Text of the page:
“Brother” also featured the introduction of Commander Denise “Jett” Reno, Chief Engineer of the U.S.S. Hiawatha, who had been rescued by a landing party from the Discovery after spending ten months caring for wounded crew members on an asteroid, during the Federation-Klingon War. Reno, portrayed by actress-comedian Tig Notaro, managed to spout more jokes in a space of five minutes than any other actor or actress who had appeared in a Trek series or movie. I think Notaro might proved to be a rival for Wiseman on who can be the funniest member of the cast. In the end, the humor in “Brother” struck me as a bit over-the-top, especially for an episode that is not obviously a humorous one like “Magic to Make the Sanest Man Go Mad”.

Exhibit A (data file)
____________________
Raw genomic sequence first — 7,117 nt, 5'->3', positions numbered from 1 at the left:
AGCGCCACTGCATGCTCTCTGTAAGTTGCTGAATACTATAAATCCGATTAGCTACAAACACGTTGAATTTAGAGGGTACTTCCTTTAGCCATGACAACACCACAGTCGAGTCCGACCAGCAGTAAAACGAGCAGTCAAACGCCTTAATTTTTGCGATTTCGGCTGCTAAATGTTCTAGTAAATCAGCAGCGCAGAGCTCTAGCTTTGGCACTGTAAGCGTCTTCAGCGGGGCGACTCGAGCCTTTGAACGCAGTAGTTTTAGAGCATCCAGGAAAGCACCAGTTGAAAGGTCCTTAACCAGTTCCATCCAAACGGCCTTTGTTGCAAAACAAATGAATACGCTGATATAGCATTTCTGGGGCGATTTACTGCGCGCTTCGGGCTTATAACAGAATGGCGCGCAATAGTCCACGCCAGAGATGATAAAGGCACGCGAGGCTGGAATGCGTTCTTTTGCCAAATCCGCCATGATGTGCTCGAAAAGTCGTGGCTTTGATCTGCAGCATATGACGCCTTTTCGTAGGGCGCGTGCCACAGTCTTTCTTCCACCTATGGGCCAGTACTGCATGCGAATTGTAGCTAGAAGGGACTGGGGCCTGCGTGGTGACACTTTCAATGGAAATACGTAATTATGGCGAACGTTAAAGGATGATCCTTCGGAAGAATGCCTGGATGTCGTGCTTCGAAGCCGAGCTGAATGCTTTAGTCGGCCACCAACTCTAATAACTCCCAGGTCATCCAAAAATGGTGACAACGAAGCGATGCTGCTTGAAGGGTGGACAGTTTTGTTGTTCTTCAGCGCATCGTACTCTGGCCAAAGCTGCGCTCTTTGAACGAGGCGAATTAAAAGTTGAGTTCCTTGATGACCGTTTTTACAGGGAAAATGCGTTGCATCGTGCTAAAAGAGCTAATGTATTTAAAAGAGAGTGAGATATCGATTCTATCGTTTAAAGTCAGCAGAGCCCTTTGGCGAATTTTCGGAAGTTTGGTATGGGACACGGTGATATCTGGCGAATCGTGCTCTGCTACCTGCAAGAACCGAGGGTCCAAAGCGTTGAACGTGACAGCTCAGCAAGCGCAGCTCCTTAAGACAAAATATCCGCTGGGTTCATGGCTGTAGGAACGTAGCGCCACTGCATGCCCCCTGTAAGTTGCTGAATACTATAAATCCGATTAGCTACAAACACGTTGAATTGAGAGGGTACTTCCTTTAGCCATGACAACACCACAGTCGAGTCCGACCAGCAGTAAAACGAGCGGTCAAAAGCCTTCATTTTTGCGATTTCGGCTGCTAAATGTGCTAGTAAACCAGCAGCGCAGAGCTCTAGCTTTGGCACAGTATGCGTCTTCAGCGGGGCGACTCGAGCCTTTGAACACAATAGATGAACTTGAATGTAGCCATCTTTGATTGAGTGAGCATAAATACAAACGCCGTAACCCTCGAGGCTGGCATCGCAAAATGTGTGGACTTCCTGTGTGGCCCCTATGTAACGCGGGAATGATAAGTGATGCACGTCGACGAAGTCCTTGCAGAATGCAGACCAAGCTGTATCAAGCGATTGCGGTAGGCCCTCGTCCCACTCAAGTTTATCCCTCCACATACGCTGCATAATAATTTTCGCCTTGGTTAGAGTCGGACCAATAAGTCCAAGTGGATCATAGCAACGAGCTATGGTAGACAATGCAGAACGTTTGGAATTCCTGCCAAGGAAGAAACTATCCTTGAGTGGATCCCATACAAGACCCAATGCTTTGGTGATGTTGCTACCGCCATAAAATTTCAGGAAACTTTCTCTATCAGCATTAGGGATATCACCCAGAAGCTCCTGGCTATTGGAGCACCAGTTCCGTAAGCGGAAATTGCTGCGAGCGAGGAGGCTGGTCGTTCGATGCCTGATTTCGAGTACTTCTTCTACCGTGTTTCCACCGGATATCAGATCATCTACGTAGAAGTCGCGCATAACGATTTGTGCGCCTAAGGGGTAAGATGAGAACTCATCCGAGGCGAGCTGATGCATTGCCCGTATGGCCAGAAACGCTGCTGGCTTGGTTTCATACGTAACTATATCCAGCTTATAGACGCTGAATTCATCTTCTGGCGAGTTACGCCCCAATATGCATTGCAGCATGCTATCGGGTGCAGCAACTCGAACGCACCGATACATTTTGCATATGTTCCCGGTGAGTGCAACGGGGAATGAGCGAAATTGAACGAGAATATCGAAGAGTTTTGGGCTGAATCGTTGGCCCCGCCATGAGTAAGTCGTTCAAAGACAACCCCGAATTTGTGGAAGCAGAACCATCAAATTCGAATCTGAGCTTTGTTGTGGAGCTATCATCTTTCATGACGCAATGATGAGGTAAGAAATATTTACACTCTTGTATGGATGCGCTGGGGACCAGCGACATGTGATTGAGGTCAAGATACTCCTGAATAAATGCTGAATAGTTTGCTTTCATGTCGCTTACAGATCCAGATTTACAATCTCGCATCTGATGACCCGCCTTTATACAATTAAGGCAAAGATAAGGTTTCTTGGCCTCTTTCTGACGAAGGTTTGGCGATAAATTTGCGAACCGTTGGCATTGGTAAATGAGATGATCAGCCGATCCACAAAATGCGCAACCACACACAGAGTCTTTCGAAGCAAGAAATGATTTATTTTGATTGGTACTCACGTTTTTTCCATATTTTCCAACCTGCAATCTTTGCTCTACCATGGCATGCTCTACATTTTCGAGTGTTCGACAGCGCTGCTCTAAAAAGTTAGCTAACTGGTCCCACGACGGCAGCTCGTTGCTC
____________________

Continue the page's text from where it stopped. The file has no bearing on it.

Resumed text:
So what were the screenwriters thinking? Did they change the tonal style of “STAR TREK DISCOVERY” to appease those fans who had complained that the series was “too serious” or “too angsty”? If so, they have made a mistake. I found this tonal shift for Season Two rather forced and mind boggling. I do not see the necessity of changing the series’ tonal style. I want to watch “STAR TREK DISCOVERY”, not some borderline copycat of “THE ORVILLE”. Not even the other Trek series from the past had such a drastic tonal shift. After all, the edgier style of Season One did not prevent “STAR TREK DISCOVERY” from being a hit or creating an entire new stable of fans. Had the show runners forgotten this? Or were they too busy paying attention to the narrow-minded fans who wanted the series to simply re-create the past?